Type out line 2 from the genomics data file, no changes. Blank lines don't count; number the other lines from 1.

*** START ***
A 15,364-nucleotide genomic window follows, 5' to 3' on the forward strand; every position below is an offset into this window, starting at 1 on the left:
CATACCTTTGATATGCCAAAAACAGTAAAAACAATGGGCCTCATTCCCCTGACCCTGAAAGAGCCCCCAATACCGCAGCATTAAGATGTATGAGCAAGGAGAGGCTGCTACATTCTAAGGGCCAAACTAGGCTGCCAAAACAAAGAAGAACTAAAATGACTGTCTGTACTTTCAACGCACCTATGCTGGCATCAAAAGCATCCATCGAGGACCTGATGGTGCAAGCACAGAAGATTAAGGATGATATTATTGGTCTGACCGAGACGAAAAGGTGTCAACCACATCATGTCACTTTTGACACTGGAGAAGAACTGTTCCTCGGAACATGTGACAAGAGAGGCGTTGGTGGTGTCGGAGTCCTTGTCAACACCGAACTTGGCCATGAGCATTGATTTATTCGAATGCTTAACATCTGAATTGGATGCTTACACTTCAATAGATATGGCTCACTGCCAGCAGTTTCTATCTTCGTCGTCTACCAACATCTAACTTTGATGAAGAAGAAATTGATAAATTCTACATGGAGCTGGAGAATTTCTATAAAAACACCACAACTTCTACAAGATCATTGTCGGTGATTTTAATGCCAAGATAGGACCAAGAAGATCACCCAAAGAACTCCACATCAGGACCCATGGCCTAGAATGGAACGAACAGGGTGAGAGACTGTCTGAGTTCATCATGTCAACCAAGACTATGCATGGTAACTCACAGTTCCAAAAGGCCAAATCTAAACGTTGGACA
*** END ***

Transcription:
CATACCTTTGATATGCCAAAAACAGTAAAAACAATGGGCCTCATTCCCCTGACCCTGAAAGAGCCCCCAATACCGCAGCATTAAGATGTATGAGCAAGGAGAGGCTGCTACATTCTAAGGGCCAAACTAGGCTGCCAAAACAAAGAAGAACTAAAATGACTGTCTGTACTTTCAACGCACCTATGCTGGCATCAAAAGCATCCATCGAGGACCTGATGGTGCAAGCACAGAAGATTAAGGATGATATTATTGGTCTGACCGAGACGAAAAGGTGTCAACCACATCATGTCACTTTTGACACTGGAGAAGAACTGTTCCTCGGAACATGTGACAAGAGAGGCGTTGGTGGTGTCGGAGTCCTTGTCAACACCGAACTTGGCCATGAGCATTGATTTATTCGAATGCTTAACATCTGAATTGGATGCTTACACTTCAATAGATATGGCTCACTGCCAGCAGTTTCTATCTTCGTCGTCTACCAACATCTAACTTTGATGAAGAAGAAATTGATAAATTCTACATGGAGCTGGAGAATTTCTATAAAAACACCACAACTTCTACAAGATCATTGTCGGTGATTTTAATGCCAAGATAGGACCAAGAAGATCACCCAAAGAACTCCACATCAGGACCCATGGCCTAGAATGGAACGAACAGGGTGAGAGACTGTCTGAGTTCATCATGTCAACCAAGACTATGCATGGTAACTCACAGTTCCAAAAGGCCAAATCTAAACGTTGGACA